Thursday, Gov. Rick Snyder (R) approved a bill that will allow private adoption agencies to deny adoption to prospective parents on the grounds that providing services would violate religious beliefs.

Many see this bill as targeting same-sex couples, and is widely opposed by LGBTQ advocates.

The state House passed the bill in a 65 to 44 ruling in accordance with Snyder’s decision.

The law protects any government-funded child-placing agency against legal action by state or local governments for refusing services considered contrary to the agency’s religious convictions. However, the Senate included a stipulation that any couple refused adoption rights would be referred to another agency or to a state website.

Joshua Pugh, former Michigan Democrats communications director, was incredulous about the law.

“It’s really disgusting that in 2015 that we are literally legalizing discrimination against people because of who they are or who they love.”

Pugh said he finds the timing of this law incredible, in light of the impending U.S. Supreme Court ruling on the legality of same-sex unions.

Snyder told the Associated Press he anticipates litigation in response to the law, which he has received in the past — specifically, the 2012 lawsuit filed by April DeBoer and Jayne Rowse, who challenged Michigan’s same-sex marriage ban.

Pugh agrees the passage of this law is allowing a state-funded service the immunity of a church.

“The U.S. Constitution couldn’t be any more clear about how the state should treat religion and religious agencies,” said Pugh, “They should not be supported with taxpayer dollars — it’s completely inappropriate.”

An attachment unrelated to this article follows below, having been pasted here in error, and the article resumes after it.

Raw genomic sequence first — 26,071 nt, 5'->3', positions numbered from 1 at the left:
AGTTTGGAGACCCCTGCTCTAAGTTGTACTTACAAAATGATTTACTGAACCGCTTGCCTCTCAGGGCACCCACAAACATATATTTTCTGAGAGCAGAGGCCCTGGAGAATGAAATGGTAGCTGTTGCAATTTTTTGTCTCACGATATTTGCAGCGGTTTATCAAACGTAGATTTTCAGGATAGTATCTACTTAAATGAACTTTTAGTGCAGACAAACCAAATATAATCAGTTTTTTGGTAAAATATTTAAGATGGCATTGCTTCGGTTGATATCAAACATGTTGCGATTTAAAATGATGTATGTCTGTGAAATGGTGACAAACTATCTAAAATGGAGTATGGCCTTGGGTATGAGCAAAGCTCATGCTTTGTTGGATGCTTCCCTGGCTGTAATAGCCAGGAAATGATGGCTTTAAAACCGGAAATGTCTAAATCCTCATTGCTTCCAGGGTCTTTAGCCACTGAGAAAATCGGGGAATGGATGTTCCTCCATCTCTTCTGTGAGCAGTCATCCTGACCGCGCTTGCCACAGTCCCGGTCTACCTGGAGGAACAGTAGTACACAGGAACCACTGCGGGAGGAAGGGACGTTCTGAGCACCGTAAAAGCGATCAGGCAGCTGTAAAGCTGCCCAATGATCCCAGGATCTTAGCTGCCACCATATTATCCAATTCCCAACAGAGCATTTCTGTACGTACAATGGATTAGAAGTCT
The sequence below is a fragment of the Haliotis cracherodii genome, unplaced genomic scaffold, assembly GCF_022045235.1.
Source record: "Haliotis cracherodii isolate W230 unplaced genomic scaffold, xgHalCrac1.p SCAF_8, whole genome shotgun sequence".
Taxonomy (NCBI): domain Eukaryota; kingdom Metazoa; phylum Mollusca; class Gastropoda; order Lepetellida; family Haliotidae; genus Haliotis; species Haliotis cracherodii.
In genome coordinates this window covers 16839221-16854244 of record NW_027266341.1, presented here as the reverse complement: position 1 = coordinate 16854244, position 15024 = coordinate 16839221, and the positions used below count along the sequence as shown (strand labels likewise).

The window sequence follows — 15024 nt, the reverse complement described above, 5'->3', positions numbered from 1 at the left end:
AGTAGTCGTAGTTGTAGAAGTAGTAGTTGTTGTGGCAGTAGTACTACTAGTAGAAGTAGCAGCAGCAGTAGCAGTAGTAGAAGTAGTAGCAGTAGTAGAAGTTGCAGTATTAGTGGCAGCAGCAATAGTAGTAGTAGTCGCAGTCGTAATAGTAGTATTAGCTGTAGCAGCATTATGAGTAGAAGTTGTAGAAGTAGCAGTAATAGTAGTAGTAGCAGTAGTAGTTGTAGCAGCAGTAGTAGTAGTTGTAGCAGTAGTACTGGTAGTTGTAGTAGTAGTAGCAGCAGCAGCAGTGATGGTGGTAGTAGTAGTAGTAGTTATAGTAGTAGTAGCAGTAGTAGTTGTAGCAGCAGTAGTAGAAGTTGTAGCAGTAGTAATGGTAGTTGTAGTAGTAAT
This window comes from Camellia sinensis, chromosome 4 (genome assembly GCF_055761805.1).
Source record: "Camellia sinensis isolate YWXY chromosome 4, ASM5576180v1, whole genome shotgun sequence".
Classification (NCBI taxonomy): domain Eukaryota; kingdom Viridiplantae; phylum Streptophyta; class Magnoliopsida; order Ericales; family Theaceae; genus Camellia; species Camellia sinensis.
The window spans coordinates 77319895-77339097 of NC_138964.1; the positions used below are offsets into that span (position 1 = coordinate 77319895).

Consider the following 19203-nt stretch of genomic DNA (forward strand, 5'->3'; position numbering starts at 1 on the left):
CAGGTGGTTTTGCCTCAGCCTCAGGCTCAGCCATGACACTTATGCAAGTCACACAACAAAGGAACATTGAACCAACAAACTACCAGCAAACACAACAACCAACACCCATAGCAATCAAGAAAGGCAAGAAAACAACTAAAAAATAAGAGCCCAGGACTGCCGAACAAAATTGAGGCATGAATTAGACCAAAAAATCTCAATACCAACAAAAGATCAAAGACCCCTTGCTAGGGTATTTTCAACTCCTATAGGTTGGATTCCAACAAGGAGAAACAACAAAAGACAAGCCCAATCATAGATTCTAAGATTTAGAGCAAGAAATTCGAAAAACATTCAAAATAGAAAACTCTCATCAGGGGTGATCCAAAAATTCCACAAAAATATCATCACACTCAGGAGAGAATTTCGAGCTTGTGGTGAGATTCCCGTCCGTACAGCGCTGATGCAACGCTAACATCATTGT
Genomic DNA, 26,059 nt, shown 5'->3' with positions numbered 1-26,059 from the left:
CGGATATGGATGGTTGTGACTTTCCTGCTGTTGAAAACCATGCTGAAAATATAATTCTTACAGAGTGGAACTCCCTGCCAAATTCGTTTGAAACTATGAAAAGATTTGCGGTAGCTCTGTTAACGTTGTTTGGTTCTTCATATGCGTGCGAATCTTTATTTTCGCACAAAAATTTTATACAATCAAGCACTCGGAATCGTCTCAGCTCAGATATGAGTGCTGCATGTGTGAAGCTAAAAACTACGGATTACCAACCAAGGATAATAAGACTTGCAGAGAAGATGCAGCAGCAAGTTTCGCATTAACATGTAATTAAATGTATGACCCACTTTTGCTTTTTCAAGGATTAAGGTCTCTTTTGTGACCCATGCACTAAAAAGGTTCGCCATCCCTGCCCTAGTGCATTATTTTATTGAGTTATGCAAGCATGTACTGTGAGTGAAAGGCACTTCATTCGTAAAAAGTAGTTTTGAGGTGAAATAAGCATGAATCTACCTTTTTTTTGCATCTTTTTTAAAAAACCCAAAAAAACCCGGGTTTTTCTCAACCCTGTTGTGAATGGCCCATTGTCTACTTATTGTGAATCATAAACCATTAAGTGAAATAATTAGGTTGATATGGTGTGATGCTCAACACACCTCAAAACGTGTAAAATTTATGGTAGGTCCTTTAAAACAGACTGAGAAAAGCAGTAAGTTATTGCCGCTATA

The bill was received by Snyder Wednesday from the largely Republican state Senate.

Gideon Dassandro, spokesman for Speaker of the House Kevin Kline, stated the law is necessary for the future of Michigan’s adoption agencies.

“There is a compelling case to be made that without this bill, it is possible that you could see a lot of adoption agencies shut down in the future.”

Dessandro said these agencies are largely Catholic or Lutheran, and if the law is changed it would have repercussions for the system.

“Hypothetically, in the future, so that they have to accept LGBTQI couples, a lot of them said that they would shut down and it’s happened in other states,” said Dessandro.

According to Dessandro, these private charitable agencies account for one-third of the state’s child-placing services, the contract basis without which the government could not support the rising demands

“The state relies on them to do this job because the state just doesn’t have an alternative. Not nearly enough to meet the capacity,” Dessandro said. “If all these charities step away from the game, there’s a lot of kids that are just left without anyone looking out for them.”

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